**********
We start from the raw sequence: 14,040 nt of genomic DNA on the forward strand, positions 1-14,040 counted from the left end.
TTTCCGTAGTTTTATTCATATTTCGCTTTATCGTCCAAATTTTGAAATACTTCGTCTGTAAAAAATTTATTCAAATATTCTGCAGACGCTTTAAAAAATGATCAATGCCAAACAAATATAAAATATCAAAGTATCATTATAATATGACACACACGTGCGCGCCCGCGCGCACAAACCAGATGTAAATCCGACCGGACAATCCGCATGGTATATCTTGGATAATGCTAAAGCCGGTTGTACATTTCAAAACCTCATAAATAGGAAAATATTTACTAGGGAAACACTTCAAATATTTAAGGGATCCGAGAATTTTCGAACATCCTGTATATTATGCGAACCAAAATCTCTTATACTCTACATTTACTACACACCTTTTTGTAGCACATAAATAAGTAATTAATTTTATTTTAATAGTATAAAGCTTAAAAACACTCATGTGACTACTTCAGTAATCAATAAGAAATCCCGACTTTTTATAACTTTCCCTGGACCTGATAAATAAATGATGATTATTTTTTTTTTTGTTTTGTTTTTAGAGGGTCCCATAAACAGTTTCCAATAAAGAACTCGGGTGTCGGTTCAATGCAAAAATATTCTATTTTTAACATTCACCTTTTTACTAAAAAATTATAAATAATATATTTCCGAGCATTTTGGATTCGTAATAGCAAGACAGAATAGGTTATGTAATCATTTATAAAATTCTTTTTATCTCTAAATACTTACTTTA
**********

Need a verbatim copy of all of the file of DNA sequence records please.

We start from the raw sequence: 14,040 nt of genomic DNA on the forward strand, positions 1-14,040 counted from the left end.
TTTCCGTAGTTTTATTCATATTTCGCTTTATCGTCCAAATTTTGAAATACTTCGTCTGTAAAAAATTTATTCAAATATTCTGCAGACGCTTTAAAAAATGATCAATGCCAAACAAATATAAAATATCAAAGTATCATTATAATATGACACACACGTGCGCGCCCGCGCGCACAAACCAGATGTAAATCCGACCGGACAATCCGCATGGTATATCTTGGATAATGCTAAAGCCGGTTGTACATTTCAAAACCTCATAAATAGGAAAATATTTACTAGGGAAACACTTCAAATATTTAAGGGATCCGAGAATTTTCGAACATCCTGTATATTATGCGAACCAAAATCTCTTATACTCTACATTTACTACACACCTTTTTGTAGCACATAAATAAGTAATTAATTTTATTTTAATAGTATAAAGCTTAAAAACACTCATGTGACTACTTCAGTAATCAATAAGAAATCCCGACTTTTTATAACTTTCCCTGGACCTGATAAATAAATGATGATTATTTTTTTTTTTGTTTTGTTTTTAGAGGGTCCCATAAACAGTTTCCAATAAAGAACTCGGGTGTCGGTTCAATGCAAAAATATTCTATTTTTAACATTCACCTTTTTACTAAAAAATTATAAATAATATATTTCCGAGCATTTTGGATTCGTAATAGCAAGACAGAATAGGTTATGTAATCATTTATAAAATTCTTTTTATCTCTAAATACTTACTTTA